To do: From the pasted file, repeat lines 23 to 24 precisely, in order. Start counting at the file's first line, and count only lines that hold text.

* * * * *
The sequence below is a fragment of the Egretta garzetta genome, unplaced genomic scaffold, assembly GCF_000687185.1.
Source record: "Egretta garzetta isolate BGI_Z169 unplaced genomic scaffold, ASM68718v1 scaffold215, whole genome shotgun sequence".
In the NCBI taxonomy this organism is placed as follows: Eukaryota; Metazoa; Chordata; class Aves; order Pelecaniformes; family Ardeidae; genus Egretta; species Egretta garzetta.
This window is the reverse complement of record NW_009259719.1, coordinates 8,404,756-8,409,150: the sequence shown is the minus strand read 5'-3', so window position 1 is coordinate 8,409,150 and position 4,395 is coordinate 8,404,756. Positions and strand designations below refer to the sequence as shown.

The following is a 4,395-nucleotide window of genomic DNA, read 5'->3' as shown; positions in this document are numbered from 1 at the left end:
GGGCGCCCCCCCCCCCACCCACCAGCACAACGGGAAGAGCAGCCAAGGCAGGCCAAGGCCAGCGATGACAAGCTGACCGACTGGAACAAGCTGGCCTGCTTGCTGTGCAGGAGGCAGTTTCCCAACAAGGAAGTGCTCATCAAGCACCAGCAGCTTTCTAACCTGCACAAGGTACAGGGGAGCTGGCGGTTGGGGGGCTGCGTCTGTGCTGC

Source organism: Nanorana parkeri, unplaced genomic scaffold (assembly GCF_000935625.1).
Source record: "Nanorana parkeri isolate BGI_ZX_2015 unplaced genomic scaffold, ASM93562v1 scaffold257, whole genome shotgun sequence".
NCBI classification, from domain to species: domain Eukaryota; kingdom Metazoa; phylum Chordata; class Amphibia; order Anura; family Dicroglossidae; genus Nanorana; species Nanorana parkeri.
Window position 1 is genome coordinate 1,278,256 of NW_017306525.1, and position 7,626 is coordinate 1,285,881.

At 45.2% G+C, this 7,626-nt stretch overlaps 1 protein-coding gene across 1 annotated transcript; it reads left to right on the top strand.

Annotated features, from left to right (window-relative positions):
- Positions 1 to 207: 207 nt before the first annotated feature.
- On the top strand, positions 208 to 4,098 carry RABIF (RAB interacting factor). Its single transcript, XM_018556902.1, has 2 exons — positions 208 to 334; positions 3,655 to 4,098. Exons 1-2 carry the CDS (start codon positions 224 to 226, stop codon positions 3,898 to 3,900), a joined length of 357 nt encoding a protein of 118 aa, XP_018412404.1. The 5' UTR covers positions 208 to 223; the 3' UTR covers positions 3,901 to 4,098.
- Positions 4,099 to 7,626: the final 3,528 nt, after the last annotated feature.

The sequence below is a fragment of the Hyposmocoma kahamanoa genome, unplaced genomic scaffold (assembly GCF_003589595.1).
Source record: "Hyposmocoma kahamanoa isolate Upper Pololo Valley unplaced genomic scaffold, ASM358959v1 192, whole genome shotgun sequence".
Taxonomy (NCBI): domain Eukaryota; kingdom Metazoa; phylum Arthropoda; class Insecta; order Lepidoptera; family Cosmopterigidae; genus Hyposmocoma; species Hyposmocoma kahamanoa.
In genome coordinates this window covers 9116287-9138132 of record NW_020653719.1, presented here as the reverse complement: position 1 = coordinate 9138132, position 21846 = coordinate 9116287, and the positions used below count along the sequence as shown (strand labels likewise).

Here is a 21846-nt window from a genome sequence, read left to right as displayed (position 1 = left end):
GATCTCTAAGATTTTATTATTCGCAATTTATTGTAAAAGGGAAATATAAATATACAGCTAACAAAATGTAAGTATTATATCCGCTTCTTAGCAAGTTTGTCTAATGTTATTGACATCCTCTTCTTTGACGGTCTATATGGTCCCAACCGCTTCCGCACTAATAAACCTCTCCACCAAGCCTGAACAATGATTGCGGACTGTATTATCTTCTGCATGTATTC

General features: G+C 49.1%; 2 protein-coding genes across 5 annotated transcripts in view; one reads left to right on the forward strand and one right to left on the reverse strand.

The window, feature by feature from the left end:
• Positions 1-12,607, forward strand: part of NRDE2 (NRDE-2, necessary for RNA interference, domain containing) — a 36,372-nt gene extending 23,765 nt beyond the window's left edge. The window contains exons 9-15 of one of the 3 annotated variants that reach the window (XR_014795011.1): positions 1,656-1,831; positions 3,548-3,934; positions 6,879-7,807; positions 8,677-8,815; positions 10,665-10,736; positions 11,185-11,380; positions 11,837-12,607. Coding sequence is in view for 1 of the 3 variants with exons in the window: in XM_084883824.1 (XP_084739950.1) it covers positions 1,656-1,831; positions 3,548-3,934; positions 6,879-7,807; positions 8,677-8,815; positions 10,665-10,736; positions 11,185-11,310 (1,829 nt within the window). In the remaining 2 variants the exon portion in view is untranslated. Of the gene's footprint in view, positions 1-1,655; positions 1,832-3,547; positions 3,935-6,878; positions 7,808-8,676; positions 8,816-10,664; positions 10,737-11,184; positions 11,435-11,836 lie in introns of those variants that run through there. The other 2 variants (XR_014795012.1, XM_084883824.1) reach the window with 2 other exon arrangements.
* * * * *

The window, feature by feature from the left end:
• Positions 1-12,607, forward strand: part of NRDE2 (NRDE-2, necessary for RNA interference, domain containing) — a 36,372-nt gene extending 23,765 nt beyond the window's left edge. The window contains exons 9-15 of one of the 3 annotated variants that reach the window (XR_014795011.1): positions 1,656-1,831; positions 3,548-3,934; positions 6,879-7,807; positions 8,677-8,815; positions 10,665-10,736; positions 11,185-11,380; positions 11,837-12,607. Coding sequence is in view for 1 of the 3 variants with exons in the window: in XM_084883824.1 (XP_084739950.1) it covers positions 1,656-1,831; positions 3,548-3,934; positions 6,879-7,807; positions 8,677-8,815; positions 10,665-10,736; positions 11,185-11,310 (1,829 nt within the window). In the remaining 2 variants the exon portion in view is untranslated. Of the gene's footprint in view, positions 1-1,655; positions 1,832-3,547; positions 3,935-6,878; positions 7,808-8,676; positions 8,816-10,664; positions 10,737-11,184; positions 11,435-11,836 lie in introns of those variants that run through there. The other 2 variants (XR_014795012.1, XM_084883824.1) reach the window with 2 other exon arrangements.